Then - and only then - reactivate the feature by going into stsadm and entering the activatefeature command as described above. Then hopefully all should be well.

I would like to recommend the following links which are very helpful:

Thursday, 10 November 2011

QueryOverride and its quirks - use with caution!

This post deals with the quirks involved with the QueryOverride property in a Content Query Editor WebPart. Suffice it to say when they say "override" they mean it. It overrides almost everything you set for a Content Query Editor Web Part in your UI and if you are unprepared this is a massive PITA to find and fix. I was, naturally, unprepared and had to find and fix it.

It started with a request to filter an existing UI so that news items lingering longer than a month would not be displayed. A bit of digging and I soon learned that the "Modify Shared Web Part" in the UI cannot calculate back from [Today], only a fixed date, so I would have to select Export on the menu and save to my own hard drive to edit the CAML in notepad. Naïve as I was, I thought it would be simple enough to replace the QueryOverride line with:

<property name="QueryOverride" type="string" ><![CDATA[<Where><And><Geq><FieldRef Name='Modified'/><Value Type="DateTime"><Today OffsetDays="-30"/></Value></Geq></Where>]]></property>
OK. Well I uploaded it to the site collection web part gallery, recreated my web part on the page to point to it, and that seemed to work. Last April's stuff was no longer appearing on the list. Except that one of my colleagues mentioned, "Hey, the order looks funny". I had a look and indeed she was right. Instead of descending order, it went from earliest first. So I went "Edit Page" and modified the web part to switch from Ascending to Descending, clicked "Apply" and hey presto…it switched right back to "Ascending" again! I tried this several times, with the same result. More googling and nail biting. Eventually I found that I needed to specify not only WHAT I wanted back, but what order I wanted it in. So my QueryOverride line became:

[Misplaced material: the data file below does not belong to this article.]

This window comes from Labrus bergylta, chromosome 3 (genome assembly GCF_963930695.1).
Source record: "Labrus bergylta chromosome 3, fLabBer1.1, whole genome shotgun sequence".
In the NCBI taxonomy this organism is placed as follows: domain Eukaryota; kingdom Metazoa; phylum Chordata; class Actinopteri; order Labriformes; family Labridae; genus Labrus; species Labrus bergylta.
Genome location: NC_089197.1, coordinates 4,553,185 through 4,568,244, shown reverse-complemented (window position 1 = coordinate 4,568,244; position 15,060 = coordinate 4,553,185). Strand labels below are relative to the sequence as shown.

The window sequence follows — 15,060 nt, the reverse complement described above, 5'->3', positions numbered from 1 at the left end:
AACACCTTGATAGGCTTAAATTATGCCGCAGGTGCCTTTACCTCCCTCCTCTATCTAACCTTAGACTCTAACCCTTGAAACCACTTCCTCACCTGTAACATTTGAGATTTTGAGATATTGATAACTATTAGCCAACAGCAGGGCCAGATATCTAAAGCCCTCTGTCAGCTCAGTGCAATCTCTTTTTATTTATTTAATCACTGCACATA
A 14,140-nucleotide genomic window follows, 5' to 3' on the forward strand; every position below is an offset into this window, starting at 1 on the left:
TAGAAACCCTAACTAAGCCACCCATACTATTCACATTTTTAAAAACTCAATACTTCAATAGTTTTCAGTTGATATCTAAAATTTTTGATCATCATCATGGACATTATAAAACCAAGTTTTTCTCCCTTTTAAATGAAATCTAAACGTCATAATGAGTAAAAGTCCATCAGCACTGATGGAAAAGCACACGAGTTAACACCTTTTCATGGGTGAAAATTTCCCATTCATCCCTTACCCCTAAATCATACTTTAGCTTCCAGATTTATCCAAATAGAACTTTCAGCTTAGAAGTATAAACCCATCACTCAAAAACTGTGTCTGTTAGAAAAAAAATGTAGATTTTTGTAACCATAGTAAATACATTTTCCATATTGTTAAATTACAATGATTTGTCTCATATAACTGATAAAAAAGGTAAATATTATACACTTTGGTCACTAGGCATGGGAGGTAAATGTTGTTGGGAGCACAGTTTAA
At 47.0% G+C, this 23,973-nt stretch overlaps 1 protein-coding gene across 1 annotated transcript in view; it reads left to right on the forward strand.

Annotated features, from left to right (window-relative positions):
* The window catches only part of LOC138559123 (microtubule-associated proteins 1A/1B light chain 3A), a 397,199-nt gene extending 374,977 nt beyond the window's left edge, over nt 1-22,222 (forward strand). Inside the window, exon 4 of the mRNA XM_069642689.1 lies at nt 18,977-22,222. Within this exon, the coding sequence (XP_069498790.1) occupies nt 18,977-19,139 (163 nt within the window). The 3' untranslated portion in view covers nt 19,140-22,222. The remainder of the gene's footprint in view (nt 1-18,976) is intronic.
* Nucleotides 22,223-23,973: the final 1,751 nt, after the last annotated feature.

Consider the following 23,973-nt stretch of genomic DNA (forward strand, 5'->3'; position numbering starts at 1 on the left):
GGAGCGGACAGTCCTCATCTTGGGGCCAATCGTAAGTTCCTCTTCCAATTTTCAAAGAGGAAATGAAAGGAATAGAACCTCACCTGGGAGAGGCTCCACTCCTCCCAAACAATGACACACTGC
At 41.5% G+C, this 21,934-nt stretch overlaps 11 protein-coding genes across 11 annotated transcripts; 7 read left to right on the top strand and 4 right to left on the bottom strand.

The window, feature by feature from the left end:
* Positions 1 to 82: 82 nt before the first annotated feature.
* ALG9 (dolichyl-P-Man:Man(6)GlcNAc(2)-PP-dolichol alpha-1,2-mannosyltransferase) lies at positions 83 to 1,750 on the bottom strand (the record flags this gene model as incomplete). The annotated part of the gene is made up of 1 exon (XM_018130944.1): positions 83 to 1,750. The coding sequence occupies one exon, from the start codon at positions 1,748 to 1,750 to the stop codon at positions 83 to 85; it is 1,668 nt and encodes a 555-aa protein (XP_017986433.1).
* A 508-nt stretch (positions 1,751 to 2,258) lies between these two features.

<property name="QueryOverride" type="string" ><![CDATA[<Where><Geq><FieldRef Name='Modified'/><Value Type="DateTime"><Today OffsetDays="-30"/></Value></Geq</Where><OrderBy><FieldRef Name="Created" Nullable="True" Type="DateTime" Ascending="FALSE"/></OrderBy>]]></property>

RIGHT. Upload, delete web part, recreate. So now we had the correct items appearing in the correct order. Happy Days. Except then the user said, "Hey, we have another problem".

The CEWP I was editing was pulling all items from all site collections on the portal that had a particular page content type. One library had items which were not to be included in the main list. It had a different page content type. Everyone knew about this other page content type and used it. The main news webpart had always ignored it because it was pointing to a different content type. Everything had been fine. Up till the time I'd put in my QueryOverride property, when it had all gone to dog doodoo. The items from the not-to-be-included library were very much included, and what was I going to do about it, eh?

I looked at the CAML of the two web parts, the good one and the bad one (i.e. mine)  - I copied them both into Excel and eyeballed them there, for God's sakes - and could not see what the problem was. Both web parts had their respective content types clearly specified in the Presentation section. There could be no ambiguity. So what was going on?

I finally discovered that QueryOverride doesn't care what you put in your content types. Once I put in the "Modified" date in the queryoverride, I was toast. It just hoovered up everything from everywhere REGARDLESS of what I specified for content types in the UI and what was written in the CAML. I realised I would have to tell the bloody thing for once and for all - don't use that &*(^ing content type. So now here is the final all-singing, all-dancing QueryOverride line I had to use. Oh and note the location of the <And> tags. I stuffed that up the first time and wondered why the logic wasn't working...

<property name="QueryOverride" type="string" ><![CDATA[<Where><And><Geq><FieldRef Name='Modified'/><Value Type="DateTime"><Today OffsetDays="-30"/></Value></Geq><Neq><FieldRef Name="ContentType"/><Value Type="Text">[My Little Content Type]</Value></Neq></And></Where><OrderBy><FieldRef Name="Created" Nullable="True" Type="DateTime" Ascending="FALSE"/></OrderBy>]]></property>

Please note that I have put the content type name in square brackets. I don't think my employer would care for me to put in the real content type name!

All right, good to go at last, surely! But no, not yet. The news items weren't displaying the way they were in the last web part, where we'd seen a nice little teaser under the headline. So I stuck the thing into Excel (again) to compare and amended the following CAML parameters:

<property name="ParameterBindings" type="string" null="true" />
<property name="CommonViewFields" type="string">PublishingPageContent</property>
<property name="NoDefaultStyle" type="string" null="true" />

Finally! It worked!